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Comparing cisplatin-Chemoradiotherapy to Cetuximab-radiotherapy in HPV+ “low-risk” locally advanced oropharyngeal squamous cell carcinoma: lessons from De-escalate study

Abstract

Background

Human papillomavirus-associated oropharyngeal cancer (HPV-OSCC) is rapidly increasing in incidence and has unique epidemiologic, molecular, and biologic characteristics. Standard combined modality therapies for head and neck cancer confer a significant risk of morbidity. However, patients with HPV-OSCC are diagnosed at a younger age and have a superior prognosis; this spurs the development of treatment deintensification trials that attempt to decrease treatment-related morbidity without compromising efficacy.

Main body

The De-Escalate-HPV is a randomized phase 3 study that compares the standard treatment, radiation and cisplatin, with radiation and epidermal growth factor receptor (EGFR) inhibitor cetuximab in patients with low-risk HPV-OSCC.

Conclusion

In this commentary, we aim to discuss the results of the De-Escalate-HPV study.

Background

Human papillomavirus (HPV)-associated oropharyngeal squamous cell carcinoma (HPV-OSCC) represents a distinct disease entity that is characterized by markedly improved survival [1]. The current standard of care for HPV-OSCC is derived from older trials of head and neck cancer patients with predominately HPV-negative disease, potentially representing overtreatment of favorable-risk, HPV-positive patients. However, given the different etiology, natural history, molecular landscape and treatment responsiveness, it is now accepted that HPV-positive and HPV-negative OSCCs are distinct diseases [2]. Consequently, current trials in HPV-OSCC seek to examine treatment de-escalation strategies aiming to minimize morbidity and avoid exposure of those patients to overtreatment.

Main text

A main de-escalation strategy carried out for patients with HPV-OSCC is investigation of cetuximab as an alternative to cisplatin in combination with intensity modulated radiation therapy (IMRT), attempting to reduce cisplatin late effects such as neuropathy, nephropathy and ototoxicity [3]. In this context, the main purpose of the phase III randomized De-Escalate HPV trial, which is reported in the current issue of Lancet, was to compare the severe acute and late toxicity caused by cetuximab and radiotherapy (RT) to that caused by cisplatin and RT in patients with low-risk HPV-OSCC [4]. Secondary endpoints included overall survival (OS) and recurrence rates between treatment arms. In comparison to cisplatin, cetuximab was not found to be superior in terms of overall toxicity; however, it was shown to have a distinct spectrum of toxicities and less serious adverse events. Interestingly, cetuximab and radiation resulted in worse OS, locoregional and distant control.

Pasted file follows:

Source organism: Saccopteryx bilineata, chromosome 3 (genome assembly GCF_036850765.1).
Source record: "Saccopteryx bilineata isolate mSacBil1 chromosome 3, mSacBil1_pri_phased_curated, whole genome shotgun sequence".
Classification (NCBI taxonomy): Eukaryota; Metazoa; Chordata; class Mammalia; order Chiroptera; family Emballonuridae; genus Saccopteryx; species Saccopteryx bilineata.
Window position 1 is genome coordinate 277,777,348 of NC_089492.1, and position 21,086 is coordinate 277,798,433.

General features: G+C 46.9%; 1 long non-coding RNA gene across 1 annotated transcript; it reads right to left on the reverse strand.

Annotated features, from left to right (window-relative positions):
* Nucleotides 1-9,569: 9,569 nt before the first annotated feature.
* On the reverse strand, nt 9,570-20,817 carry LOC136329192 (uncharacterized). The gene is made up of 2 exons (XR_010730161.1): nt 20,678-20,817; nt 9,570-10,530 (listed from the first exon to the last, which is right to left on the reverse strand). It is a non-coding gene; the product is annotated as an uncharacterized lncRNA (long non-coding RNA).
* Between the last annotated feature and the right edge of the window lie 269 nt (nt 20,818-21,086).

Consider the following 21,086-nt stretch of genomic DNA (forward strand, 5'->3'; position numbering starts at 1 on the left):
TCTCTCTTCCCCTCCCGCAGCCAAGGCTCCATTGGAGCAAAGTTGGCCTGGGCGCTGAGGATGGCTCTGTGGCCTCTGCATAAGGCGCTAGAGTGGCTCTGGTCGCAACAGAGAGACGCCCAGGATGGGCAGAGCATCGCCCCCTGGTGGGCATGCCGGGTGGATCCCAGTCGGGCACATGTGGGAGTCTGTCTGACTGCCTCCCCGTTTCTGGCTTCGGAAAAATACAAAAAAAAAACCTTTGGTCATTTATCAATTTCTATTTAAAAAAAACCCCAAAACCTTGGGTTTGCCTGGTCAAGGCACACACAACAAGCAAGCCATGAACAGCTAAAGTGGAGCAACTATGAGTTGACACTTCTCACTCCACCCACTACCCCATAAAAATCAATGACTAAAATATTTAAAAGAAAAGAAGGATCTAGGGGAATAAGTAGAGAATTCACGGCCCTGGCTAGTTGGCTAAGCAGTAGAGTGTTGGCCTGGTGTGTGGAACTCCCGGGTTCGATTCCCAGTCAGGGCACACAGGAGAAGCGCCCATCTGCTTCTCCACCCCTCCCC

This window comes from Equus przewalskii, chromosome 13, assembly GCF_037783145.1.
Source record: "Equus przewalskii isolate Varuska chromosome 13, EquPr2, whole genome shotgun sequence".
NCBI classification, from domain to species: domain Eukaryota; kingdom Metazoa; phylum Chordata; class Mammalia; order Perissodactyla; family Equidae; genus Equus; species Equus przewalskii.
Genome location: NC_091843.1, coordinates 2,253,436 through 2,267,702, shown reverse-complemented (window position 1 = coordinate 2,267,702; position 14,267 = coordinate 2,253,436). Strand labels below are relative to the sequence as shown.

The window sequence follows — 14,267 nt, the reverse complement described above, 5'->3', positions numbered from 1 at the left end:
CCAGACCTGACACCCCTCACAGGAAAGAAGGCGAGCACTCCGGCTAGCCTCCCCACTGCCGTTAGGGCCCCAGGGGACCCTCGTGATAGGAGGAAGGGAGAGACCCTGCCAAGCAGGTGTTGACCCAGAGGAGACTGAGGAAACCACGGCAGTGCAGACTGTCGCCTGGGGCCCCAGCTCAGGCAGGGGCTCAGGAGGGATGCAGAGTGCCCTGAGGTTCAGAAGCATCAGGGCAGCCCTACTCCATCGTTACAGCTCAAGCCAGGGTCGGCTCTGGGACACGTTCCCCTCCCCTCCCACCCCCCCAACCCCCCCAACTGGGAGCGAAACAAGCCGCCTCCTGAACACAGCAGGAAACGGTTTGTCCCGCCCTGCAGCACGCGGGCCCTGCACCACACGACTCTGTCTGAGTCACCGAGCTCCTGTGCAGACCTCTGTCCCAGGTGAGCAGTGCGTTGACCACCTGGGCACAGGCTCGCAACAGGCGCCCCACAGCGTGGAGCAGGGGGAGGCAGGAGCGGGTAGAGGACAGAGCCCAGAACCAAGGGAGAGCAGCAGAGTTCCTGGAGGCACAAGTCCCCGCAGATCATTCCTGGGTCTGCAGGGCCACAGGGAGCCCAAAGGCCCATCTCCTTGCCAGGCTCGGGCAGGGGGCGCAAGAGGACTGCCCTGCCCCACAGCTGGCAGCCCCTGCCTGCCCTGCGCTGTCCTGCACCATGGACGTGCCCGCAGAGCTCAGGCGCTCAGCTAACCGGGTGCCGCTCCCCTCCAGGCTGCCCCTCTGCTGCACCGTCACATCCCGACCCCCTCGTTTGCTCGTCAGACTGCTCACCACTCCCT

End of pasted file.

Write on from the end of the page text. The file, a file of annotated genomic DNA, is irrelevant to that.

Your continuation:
The overall principle guiding treatment is “primum non nocere” (first, to do no harm); thus, treatment de-intensification is only conceivable in “low risk” patients, compromising patient’s safety being unacceptable. Indeed, the De-Escalate HPV Trial focuses on low-risk “favorable” HPV-OSCC subgroup, based on American Joint Committee on Cancer/International Union for Cancer Control [AJCC/UICC] tumor, node, and metastasis [TNM] 7th Edition manual (T3 N0–T4 N0, and T1 N1–T4 N3) and classification by Ang et al. in their retrospective analysis of the Radiation Therapy Oncology Group (RTOG) 0129 study cohort, in which 63.8% of patients with stage III–IV OSCC were found to have HPV-associated cancers [5]. In this study, the risk of death increased significantly with each additional pack-year of smoking. Patients were thus grouped by risk: those with HPV-associated disease and ≤ 10 pack-year smoking history as well as those with HPV-associated disease, > 10 pack-year smoking history, and N0–N2a disease were deemed low-risk, with a 3-year OS of 93% [5]. Therefore, patient eligibility of the De-Escalate HPV trial was based on a non-HPV-OSCC specific staging system and a “low risk” subgroup definition derived from a recursive-partitioning analysis of a small OSCC cohort; this raises questions about appropriate selection of patients included in the study. Nevertheless, there is still no consensus on which clinical and biological parameters to consider for selection of patients with HPV-OSCC and good prognosis. The American Joint Committee on Cancer eighth edition staging system devoted to HPV-driven OSCC might potentially help to properly select patients for treatment de-escalation. This new classification better differentiates prognosis of patients according to their TNM stage. Of note, smoking history is not taken into account. On the other hand, variations in HPV biology might give insight into patient risk stratification. In a recent report by Gleber-Netto et al., researchers analyzed data from 80 oropharyngeal cancers in The Cancer Genome Atlas and found a panel of 582 HPV-correlated genes that distinguished three subgroups: a high-HPV group, a low-HPV group, and an HPV-negative group. Each group had statistically significant survival differences. Additional analysis led to a panel of 38 genes that are able to distinguish between the two HPV-positive subgroups. Interestingly, two viral genes (E1 and E1^E4) were significantly different between these subgroups and E1^E4 cell-lines were more radiosensitive. Based on gene panel expression, researchers developed a prognostic and potentially predictive biomarker signature associated with HPV function; the gene panel appeared to be prognostic of survival and performed better than available clinical factors [6]. Indeed, incorporation of molecular markers into patient selection could lead to safer implementation of de-intensified treatment protocols and facilitate testing of new treatment approaches for patients with unresponsive tumors.